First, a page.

5 Tips for Theatrical Productions During the Pandemic


“Looking back on things, the view always improves”

Pogo Comic Strip

In keeping with the pandemic restrictions of COVID-19, the Virginia Stage Company (VSC) produced a Zoom reading in July of Nat’s Last Struggle by P. A. Wray. it played to a fairly “full house” and many of the attendees stayed afterwards for a spirited discussion of the script.

Wells Theatre 2-17-05

On August 9 at 3 pm, the Virginia Stage Company produced a reprisal of Terence Afer-Anderson’s outstanding performance. This reprisal was beamed t the public on Zoom and Patrick Mullins, the  Director of Public Works at the VSC, incorporated some new twists.  

We’ve all been learning a lot as we try different distancing media and Mullins was kind enough to share some of his observations about what made the productions of Nat’s Last Struggle successful and elements he would consider carefully for future virtual performances.

Here’s Patrick Mullins’ tips


  1. Front light, front light, front light. We want to see the faces of your performers and panelists – not their silhouettes (unless it’s a choice). 
  2. Take visual risks. Just because it’s on zoom, doesn’t mean your actors just need to sit perfectly in their seats. Blocking and choreography are still helpful for interpretation of the play! Work that camera. And don’t forget that with zoom you have easy background and digital scenery options too. 
  3. Rehearsal and Tech are more crucial than you think. Whether FB LIve or Zoom or another platform, do a full tech rehearsal including a test stream or test audience.
  4. Be SUPER clear about how folks sign up and watch the show. I’ve often been late to watch something because it wasn’t as simple to get to the right screen as I’d anticipated.
  5. Be gentle on yourself. Tech issues WILL happen – sound, video, wifi, SOMETHING! That’s ok. (Remember when Sondheim’s 90th Birthday livestream on Youtube started hours late? You’re not alone).

“Note: Streaming directly from Zoom to FB can be full of technical glitches. We’ve had much better success connecting a Zoom livestream to YouTube when working through just the Zoom client. Or utilize an additional client like Open Broadcast Software.”

And from his own personal experience of what rattles his cage when he’s a viewer –


  1. Read TO me
  2. Talk AT me. 
  3. Act like you’re in a theatre when you’re not
  4. Be afraid of technology; learn to use it and use it to your advantage. Play to that camera. Modulate your gestures.

And what would he like to see more of as we all learn to use this new entertainment venue which will probably stay with us in some capacity after the pandemic subsides?

The Path Ahead for Virtual Theatre

  • Interactive Discussion
  • Use of chat windows and reactions that impact performances or story telling
  • More Civic discourse
  • More use of technology to deepen our processes and connectability in ways that will last past 2020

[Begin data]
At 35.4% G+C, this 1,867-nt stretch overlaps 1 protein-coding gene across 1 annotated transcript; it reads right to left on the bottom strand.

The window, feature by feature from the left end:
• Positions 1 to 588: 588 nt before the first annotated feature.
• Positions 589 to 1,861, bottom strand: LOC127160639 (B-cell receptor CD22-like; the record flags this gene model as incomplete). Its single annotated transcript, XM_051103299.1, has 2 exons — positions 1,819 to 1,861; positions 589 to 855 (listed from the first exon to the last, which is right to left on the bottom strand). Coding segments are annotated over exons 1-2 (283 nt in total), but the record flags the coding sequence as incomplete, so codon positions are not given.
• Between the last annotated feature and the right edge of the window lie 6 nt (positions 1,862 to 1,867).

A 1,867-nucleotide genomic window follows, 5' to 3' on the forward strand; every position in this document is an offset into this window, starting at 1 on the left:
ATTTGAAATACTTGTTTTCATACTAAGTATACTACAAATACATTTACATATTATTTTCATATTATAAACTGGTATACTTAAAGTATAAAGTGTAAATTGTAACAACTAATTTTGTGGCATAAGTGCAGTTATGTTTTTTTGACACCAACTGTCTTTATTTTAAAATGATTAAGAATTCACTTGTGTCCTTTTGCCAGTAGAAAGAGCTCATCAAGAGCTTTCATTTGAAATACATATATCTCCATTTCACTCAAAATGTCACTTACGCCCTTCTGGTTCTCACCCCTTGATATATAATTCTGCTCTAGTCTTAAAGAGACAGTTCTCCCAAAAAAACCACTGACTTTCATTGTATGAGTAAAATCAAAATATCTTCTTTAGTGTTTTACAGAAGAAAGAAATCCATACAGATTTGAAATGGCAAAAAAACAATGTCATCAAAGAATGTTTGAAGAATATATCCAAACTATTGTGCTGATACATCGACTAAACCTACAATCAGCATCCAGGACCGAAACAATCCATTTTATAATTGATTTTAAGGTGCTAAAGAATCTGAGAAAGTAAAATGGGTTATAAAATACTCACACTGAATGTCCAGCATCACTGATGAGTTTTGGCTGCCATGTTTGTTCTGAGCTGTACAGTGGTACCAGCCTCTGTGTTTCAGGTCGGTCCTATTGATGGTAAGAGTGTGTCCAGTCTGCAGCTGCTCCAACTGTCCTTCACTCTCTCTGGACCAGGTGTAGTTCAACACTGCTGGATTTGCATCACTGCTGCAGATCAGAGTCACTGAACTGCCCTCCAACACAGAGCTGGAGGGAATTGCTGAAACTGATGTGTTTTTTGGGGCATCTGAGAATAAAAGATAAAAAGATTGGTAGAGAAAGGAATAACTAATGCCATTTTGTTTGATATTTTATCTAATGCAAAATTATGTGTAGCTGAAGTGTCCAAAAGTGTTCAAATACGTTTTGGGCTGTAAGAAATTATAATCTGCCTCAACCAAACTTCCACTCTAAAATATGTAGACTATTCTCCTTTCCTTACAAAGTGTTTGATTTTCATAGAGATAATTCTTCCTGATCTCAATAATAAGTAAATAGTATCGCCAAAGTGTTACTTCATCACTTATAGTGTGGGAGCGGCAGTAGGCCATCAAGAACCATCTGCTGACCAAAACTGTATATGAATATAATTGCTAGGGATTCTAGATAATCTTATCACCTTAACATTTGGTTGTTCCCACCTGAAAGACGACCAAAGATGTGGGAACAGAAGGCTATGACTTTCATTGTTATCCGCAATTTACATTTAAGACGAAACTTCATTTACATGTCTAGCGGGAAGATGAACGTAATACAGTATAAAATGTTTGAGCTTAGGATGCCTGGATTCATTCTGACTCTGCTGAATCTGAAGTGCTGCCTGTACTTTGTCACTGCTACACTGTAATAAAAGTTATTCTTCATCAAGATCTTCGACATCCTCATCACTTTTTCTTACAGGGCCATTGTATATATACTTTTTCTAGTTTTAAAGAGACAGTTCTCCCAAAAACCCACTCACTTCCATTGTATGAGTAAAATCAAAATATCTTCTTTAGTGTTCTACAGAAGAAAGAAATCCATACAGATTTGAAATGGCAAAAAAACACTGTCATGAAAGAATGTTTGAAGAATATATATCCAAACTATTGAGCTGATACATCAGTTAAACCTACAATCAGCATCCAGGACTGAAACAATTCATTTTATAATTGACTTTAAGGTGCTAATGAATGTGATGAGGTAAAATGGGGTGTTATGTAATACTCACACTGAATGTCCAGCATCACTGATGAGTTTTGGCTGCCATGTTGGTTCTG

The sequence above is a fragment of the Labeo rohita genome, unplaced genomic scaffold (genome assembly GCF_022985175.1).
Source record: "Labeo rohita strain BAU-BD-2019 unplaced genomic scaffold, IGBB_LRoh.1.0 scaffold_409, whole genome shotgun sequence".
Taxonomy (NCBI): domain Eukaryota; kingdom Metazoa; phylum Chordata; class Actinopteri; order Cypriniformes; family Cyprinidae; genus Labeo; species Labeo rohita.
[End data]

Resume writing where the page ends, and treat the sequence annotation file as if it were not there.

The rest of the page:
• More use of technology to build more equitable work and theatre processes

Nat’s Last Struggle is a powerful catalyst for discussion around the topics of slavery, racism, anti-racism and social justice. Check out the specifications for each version below.

Scripts of both Nat’s Last Struggle and Nat Turner’s Last Struggle: Finding His Way Home are available for purchase at Blue Moon Plays.

2 thoughts on “5 Tips for Theatrical Productions During the Pandemic

  1. I am contemplating starting a Readers Theatre through Zoom for a group of members of the Richland Seniors Association. I would be the facilitator (or director) but I need to find some appropriate plays to present to the group. I hold a B.A. in Theatre Arts and I am a founder of a conservatory of theatre for children, where I held the position of Executive Director and also taught and directed for 10 years. Working in this way would be totally new for me as would working with seniors. Do you have any advice for me?
    caroljgoth@yahoo.com (509) 572-2330
    Carol J. Goth

    1. Most of our senior groups who are customers here tend to prefer short plays–preferably short shorts–10 to 15 minutes. And primarily comedies. We have some collections of short-short plays: Short Shorts for Seniors; Short Plays for Long Lives; ElderPair, for example, which are great for participation by seniors. For plays to be staged by seniors for an audience, most customers seem to prefer 20 – 30 minute scripts–Friends & Relations; Attack at the Pierre-Fontaine; A Touch of Frost.

      In general, I would look for scripts that don’t depict seniors in a way that minimizes their independence and their abilities. They want to see themselves as they are, maintaining dignity and self-worth. Avoid scripts that make fun of people because of their limitations. A list of the scripts we carry can be found at https://havescripts.com/product-category/performing-group/seniors/

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